Main features in this issue include:
There is just something that always feels right about getting on a small airplane for the final leg of travel to begin a dive trip. In my mind, it almost guarantees the destination is somewhere amazing—a place that is so special that the large jets used in mass transit cannot even get to it.
As we flew away from Mahé, a beautiful granitic island in its own right, it took about an hour to fly 400km (250 miles) southwest over blue seas before we began to descend on a small coral atoll, just a speck of palm trees and sand that steadily got larger as we approached.
With the abundance of choices available on the market today, choosing the right camera and underwater housing that fits your needs can be a daunting and bewildering task. Larry Cohen offers advice, insights and tips to help underwater photographers make the best selection.
Landmines. They are some of the most insidious weapons mankind has ever created. Invisible, hard to destroy and waiting years for their opportunity to kill. Tens of millions are scattered around the world. In fact, Czech police divers and bomb disposal experts returned from another mission in Bosnia, where they were looking for war ammunition, especially landmines, in the rivers.
Mine-explosion victim statistics are appalling. According to last year’s report by a coalition of organizations known as the International Campaign to Ban Landmines (ICBL), landmines have killed more than 2,000 people in 2016 alone, injuring or crippling another 6.5 thousand.
How big is the technical diving market? What trends can we see? How many technical divers are out there? What are their typical careers? And what do we know about them and their purchasing behavior? Three studies in brief shed light on these questions.
Know your customer
Since 2011, scientists in South Africa have observed an unusual event: large groups of humpback whales seen from mid-October to mid-December off the western coast of South Africa, between Cape Town and St. Helena Bay. During this time period, depending on weather and wind conditions, the Benguela Current brings krill, upon which the whales feed, northward from Antarctica.
Ting-ting-ting-ting-ting-ting-ting! Someone, somewhere, had found something really exciting! One of the dive guides was tapping frantically on the side of his cylinder with his metal pointer. Ting-ting-ting replied my dive guide Opo, only to receive more frantic tapping in response. My pulse rate upped a few more levels in anticipation of yet another exciting find.
As we watched, the cuttlefish disappeared under a discarded coconut shell and reappeared. Opo motioned to me that it was laying eggs. We watched in awe and fascination but eventually left the cuttlefish to its maternal duties in search of other exotic creatures.
British artist, painter and sculptor Mark Adlington has travelled to the wild and remote corners of the world, studying and sketching wild animals in their natural habitats, and from these impressions, created large, vivid, spellbinding paintings and fluid drawings featuring the dynamic movement and magnificent presence of some of the earth’s most threatened species. His underwater paintings feature polar bears, otters and seals.
"I am endlessly amazed by wild animals, and have infinite patience when it comes to looking for or observing them . . . I suppose that what I am trying to communicate is my own complete passion, respect and wonder in the presence of these miraculous creatures."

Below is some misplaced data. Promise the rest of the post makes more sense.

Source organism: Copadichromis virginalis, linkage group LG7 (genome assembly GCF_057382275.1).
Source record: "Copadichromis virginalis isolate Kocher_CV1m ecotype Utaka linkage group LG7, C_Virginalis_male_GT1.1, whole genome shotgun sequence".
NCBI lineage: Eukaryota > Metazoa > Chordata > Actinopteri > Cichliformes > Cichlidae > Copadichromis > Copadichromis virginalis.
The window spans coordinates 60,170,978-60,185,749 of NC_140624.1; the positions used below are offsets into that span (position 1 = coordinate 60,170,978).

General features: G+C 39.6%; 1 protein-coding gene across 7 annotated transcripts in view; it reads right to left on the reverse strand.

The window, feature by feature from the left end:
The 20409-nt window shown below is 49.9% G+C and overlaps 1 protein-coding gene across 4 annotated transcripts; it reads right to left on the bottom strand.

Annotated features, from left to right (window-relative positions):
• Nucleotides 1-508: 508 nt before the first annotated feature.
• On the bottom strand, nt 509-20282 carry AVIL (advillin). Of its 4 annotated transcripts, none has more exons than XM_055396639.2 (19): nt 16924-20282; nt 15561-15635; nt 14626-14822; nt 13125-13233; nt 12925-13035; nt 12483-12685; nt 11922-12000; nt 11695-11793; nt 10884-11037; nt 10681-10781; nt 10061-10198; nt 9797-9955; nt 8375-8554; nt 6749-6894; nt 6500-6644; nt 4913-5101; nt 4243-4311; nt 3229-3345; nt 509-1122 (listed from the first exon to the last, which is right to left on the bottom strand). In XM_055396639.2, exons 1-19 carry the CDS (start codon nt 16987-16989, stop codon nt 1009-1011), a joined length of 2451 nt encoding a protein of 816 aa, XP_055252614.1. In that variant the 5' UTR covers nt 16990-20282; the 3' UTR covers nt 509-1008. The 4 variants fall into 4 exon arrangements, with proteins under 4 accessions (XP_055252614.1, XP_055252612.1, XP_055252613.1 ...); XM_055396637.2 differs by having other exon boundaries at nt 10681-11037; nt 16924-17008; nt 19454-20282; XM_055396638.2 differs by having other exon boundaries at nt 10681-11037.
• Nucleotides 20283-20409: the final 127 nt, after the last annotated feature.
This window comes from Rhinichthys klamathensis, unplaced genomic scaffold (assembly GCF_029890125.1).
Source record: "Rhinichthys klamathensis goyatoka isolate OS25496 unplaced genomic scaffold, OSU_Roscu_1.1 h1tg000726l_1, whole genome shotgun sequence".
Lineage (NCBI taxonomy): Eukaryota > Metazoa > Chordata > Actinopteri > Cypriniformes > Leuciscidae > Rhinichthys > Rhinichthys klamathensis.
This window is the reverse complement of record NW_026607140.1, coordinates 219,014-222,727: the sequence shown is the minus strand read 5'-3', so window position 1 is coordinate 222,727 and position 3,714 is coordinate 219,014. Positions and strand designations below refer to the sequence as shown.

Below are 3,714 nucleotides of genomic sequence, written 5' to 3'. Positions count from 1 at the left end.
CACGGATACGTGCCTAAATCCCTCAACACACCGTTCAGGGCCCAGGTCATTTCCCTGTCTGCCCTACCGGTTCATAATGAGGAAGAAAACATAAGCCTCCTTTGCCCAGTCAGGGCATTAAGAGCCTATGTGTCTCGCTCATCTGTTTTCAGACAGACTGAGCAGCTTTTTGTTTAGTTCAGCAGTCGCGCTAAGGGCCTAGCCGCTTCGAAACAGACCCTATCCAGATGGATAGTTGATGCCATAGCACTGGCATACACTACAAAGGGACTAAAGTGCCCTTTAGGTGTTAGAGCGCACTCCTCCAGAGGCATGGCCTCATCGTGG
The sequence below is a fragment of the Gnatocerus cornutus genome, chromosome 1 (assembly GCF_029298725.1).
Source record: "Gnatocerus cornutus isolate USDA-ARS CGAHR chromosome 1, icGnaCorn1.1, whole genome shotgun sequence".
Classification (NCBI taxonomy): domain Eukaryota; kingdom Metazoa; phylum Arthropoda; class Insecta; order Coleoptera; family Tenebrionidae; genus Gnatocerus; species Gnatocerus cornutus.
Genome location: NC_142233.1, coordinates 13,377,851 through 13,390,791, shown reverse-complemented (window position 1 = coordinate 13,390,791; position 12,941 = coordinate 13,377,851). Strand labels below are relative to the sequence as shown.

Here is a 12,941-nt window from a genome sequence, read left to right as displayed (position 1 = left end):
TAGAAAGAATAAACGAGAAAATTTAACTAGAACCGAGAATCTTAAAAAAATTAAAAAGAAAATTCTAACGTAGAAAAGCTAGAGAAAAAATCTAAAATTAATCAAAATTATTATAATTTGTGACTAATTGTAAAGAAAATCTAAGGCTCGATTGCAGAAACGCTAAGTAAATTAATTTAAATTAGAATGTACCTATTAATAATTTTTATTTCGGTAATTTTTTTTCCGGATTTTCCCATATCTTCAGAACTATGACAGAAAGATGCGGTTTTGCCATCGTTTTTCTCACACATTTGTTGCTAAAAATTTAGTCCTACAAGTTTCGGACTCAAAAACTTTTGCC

— Mark Adlington
It was day seven of the liveaboard trip and the twentieth dive of Darren’s holiday. He joined his team in the tender boat and they sped off to the dive site. He donned his gear and ran through his usual pre-dive checks, while the guide dropped in to do a current check. It was only when the countdown began for all the divers to roll into the water together that Darren reached for the mask hanging around his neck… and it was not there.
He raised a hand to stop the countdown and searched around to see if he might have inadvertently taken it off and put it down on the bench next to him, but he could not see it. He had left it back on the liveaboard. When the countdown resumed, all his fellow divers went in without him.
Friday, 21 June 2019. Dawn broke on the longest day of the year in the Orkney Islands of Scotland. In reality, at this latitude, the summer evenings are almost endless as nights do not exactly get as black as pitch this time of the year. As the islands and inhabitants slept, the charcoal smudge of dusk had gradually darkened during the wee small hours. Twilight broke early, with first light at 2:32 a.m.
I grabbed my travel mug of tea and headed out the door as the 7:00 a.m.
Separated from the northern coast of mainland Scotland by only the six-mile-wide channel of the Pentland Firth, Orkney has some 90 islands, only 18 of which are inhabited. In the southern region of the archipelago is the large area of sheltered water known as Scapa Flow. Scapa Flow was the base chosen by the British Admiralty as the home of the Grand Naval Fleet.
Graeme Spence, maritime surveyor to the Admiralty, said in 1812: “… the art of Man, aided by all the Dykes, Sea Walls or Break-Waters that could possibly be built could not have contained a better Roadstead than the peculiar situation and extent of the South Isles of Orkney have made Scapa Flow .
From all over the world, more and more divers are coming to the Red Sea to discover its underwater paradise. The vast majority choose the Egyptian Red Sea as their main destination because it offers a wide variety of dive sites, suitable for all levels of diving; it is where one can travel all year round at a great price.
When travelling to a place full of history, who hasn’t stopped to think about what it might have been like many years ago—trying to imagine each age, every change and interaction, and their effects on the present day? This is what I describe when someone asks me about Sudan.